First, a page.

Solar power in Nevada
Solar power in Nevada is growing due to a Renewable Portfolio Standard which requires 20% renewable energy by 2015, and 5% from solar power. The state has abundant open land areas and some of the best solar potential in the country.
Solar Power Plants
The number and size of photovoltaic power stations in Nevada has been growing rapidly since about 2010. As of 2018, the largest is the 552 MW Copper Mountain Solar Facility near Boulder City, which is a group of co-located units, each sized up to 250 MW. Another 250 MW unit has been approved for construction, which could make it the largest solar facility in the United States. Earlier notable solar facilities in the state include the 14.2 megawatt (MW-peak), 140 acre Nellis Solar Power Plant, and the 64 MW, 400 acre concentrating solar thermal power plant Nevada Solar One, which both began operation in 2007.
Nevada has also been a leader in low-cost solar electricity generation, establishing several milestones. The Nellis plant was able to provide Nellis Air Force Base with electricity for only 2.2 cents/kWh - compared to the 9 cents they were paying Nevada Power - by selling renewable energy credits (RECs). In 2015, the 100 MW Playa Solar 2 project - to be constructed by First Solar with a 20-year power purchase agreement with NV Energy - was proposed for $0.0378 per kilowatt-hour. This was below the lowest price of $0.046 available the previous year from the 100 MW Boulder Solar plant. In 2018, the 300 megawatt (MWAC) Eagle Shadow Mountain Solar Farm was approved for construction with flat rate of $0.02376 per kilowatt-hour throughout its 25-year PPA term, which could establish a new record..
Solar photovoltaic and/or thermal power has also been proposed to augment some geothermal power plants in the region - which struggle to meet demand during mid-day peak hours due to their higher bottom of the thermodynamic cycle - since the solar plants will peak at that time.
Solar Related Businesses in Nevada
Prominent Nevada-based solar installation companies include 702 Energy Savers, Radiant Solar, Summerlin Energy, Bombard Renewable Energy, and Hamilton Solar.
The federal Residential Energy Efficient Property Credit (income tax credit on IRS Form 5695) for residential PV and solar thermal was extended in December 2015 to remain at 30% of system cost (parts and installation) for systems put into service by the end of 2019, then 26% until the end of 2020, and then 22% until the end of 2021. It applies to a taxpayer's principal and/or second residences, but not to a property that is rented out. There is no maximum cap on the credit, and the credit can be applied toward the Alternative Minimum Tax, and any excess credit (greater than that year's tax liability) can be rolled into the following year.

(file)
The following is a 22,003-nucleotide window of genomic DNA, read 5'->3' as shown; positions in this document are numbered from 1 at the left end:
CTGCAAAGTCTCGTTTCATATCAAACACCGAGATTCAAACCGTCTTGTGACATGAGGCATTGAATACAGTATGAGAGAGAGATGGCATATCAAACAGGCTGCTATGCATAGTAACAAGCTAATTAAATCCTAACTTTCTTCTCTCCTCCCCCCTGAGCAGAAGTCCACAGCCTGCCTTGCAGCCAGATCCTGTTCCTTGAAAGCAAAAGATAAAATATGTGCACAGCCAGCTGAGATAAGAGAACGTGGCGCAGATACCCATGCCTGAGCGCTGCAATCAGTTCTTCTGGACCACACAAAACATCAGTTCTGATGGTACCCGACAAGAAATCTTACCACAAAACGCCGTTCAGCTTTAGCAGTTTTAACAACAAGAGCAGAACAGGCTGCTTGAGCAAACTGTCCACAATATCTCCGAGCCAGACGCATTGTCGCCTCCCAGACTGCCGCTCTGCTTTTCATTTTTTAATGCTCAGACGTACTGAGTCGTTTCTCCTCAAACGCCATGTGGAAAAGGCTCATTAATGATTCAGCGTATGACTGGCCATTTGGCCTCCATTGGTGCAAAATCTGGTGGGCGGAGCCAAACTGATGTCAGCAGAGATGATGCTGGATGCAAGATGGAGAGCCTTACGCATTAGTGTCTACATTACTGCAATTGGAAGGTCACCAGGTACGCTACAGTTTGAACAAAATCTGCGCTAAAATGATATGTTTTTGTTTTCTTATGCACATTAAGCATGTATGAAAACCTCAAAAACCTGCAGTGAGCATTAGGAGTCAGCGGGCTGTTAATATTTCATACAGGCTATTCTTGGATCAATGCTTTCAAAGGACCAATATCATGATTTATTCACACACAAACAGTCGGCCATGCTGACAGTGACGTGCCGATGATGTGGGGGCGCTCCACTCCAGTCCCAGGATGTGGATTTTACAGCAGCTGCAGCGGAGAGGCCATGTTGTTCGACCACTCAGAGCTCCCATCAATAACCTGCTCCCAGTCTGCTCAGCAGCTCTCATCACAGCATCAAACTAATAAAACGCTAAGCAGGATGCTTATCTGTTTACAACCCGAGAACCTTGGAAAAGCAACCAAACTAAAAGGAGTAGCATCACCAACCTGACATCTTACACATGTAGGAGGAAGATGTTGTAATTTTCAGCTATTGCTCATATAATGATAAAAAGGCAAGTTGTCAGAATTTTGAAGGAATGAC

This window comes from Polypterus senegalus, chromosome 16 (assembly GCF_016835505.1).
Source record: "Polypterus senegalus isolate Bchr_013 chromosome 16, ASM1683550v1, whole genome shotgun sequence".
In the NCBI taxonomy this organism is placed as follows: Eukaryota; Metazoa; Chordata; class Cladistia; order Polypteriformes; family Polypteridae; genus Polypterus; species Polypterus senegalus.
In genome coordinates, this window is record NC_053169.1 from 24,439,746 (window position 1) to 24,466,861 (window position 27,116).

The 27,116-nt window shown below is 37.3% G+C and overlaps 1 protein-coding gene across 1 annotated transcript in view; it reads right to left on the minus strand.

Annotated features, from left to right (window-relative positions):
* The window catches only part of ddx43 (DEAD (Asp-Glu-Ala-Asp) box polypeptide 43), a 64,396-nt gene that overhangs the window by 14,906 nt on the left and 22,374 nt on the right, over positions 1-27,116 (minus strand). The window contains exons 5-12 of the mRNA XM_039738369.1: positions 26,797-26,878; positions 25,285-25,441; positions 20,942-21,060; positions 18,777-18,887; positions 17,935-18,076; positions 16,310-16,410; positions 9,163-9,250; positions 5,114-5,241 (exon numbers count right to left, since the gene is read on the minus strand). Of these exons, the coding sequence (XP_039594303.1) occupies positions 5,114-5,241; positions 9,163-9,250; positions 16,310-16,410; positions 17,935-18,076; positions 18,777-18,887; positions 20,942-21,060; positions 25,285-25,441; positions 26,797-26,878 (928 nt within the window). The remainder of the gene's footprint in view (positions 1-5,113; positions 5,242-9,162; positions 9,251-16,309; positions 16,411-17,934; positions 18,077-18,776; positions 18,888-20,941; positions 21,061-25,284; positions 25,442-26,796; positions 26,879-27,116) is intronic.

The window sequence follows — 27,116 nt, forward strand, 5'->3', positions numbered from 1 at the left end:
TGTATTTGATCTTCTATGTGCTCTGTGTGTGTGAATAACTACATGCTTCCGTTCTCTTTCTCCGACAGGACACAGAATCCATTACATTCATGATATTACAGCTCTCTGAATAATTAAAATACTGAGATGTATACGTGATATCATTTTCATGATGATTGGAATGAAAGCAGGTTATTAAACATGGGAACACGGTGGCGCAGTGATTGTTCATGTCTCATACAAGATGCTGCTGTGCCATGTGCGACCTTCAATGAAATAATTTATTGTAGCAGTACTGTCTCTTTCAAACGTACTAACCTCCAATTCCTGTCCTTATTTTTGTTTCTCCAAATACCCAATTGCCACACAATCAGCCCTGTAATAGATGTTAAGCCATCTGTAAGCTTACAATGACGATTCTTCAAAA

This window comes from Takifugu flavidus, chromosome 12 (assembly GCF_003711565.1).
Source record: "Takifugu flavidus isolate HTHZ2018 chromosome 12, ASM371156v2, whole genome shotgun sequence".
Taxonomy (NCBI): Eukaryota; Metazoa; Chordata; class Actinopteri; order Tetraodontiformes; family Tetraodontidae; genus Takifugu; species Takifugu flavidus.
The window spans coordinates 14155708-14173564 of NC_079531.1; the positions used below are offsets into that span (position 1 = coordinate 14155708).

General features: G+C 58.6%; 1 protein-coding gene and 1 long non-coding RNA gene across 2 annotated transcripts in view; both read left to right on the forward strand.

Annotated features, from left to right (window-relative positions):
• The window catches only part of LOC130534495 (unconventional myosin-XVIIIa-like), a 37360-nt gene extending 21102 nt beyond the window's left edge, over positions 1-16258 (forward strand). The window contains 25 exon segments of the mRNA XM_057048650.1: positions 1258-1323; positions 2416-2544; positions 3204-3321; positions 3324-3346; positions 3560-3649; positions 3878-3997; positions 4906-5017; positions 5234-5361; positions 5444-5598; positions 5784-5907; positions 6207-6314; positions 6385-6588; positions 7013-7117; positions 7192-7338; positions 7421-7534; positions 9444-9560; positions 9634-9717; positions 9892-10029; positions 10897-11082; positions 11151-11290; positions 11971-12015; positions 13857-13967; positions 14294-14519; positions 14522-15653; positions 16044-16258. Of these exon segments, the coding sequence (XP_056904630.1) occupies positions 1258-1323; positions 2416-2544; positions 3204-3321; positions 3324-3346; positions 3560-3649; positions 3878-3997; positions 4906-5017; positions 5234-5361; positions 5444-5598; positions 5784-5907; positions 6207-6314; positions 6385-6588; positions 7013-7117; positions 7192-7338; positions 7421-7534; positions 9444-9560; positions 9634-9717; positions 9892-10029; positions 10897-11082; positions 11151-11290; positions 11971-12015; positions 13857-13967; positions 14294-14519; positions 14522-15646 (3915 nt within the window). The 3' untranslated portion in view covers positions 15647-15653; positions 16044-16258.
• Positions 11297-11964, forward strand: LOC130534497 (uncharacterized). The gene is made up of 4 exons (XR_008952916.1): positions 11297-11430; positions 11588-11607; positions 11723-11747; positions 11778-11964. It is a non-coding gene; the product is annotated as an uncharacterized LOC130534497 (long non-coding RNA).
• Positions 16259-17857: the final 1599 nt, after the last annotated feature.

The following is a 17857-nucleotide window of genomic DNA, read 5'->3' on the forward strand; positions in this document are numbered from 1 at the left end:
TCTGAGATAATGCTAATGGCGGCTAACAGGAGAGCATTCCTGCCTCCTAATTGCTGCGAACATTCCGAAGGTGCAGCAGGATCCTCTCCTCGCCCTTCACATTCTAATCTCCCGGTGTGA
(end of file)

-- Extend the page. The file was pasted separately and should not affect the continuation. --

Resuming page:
Net Metering Controversy
Net energy metering rules were changed in December 2015, unfavorably for homeowners having or considering rooftop solar, and were applied even to existing installations. Some major installers, including SolarCity, Vivint, and SunRun, withdrew from the Nevada market.
After a public outcry, the earlier favorable rules were grandfathered for up to 32,000 customers whose systems were active or had a pending application by December 31, 2015. The Public Utilities Commission of Nevada approved bill AB405 in 2017 to restore net metering.
Nevada utility scale solar electric generation::
(% of NV total)
(% of US Solar)
(*) Preliminary data from Electric Power Monthly.
Beginning with the 2014 data year, Energy Information Administration has estimated distributed solar photovoltaic generation and distributed solar photovoltaic capacity. These non-utility scale estimates project that, Nevada, generated the following additional solar energy.
|Year||Summer capacity (MW)||Electric energy (GWh or M kWh)|
|Wikimedia Commons has media related to Solar power in Nevada.|
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Instead, we can turn to 8minutenergy’s 300-megawatt Eagle Shadow Mountain Solar Farm, which clocks in at a flat rate of $23.76 per megawatt-hour throughout its 25-year PPA term.
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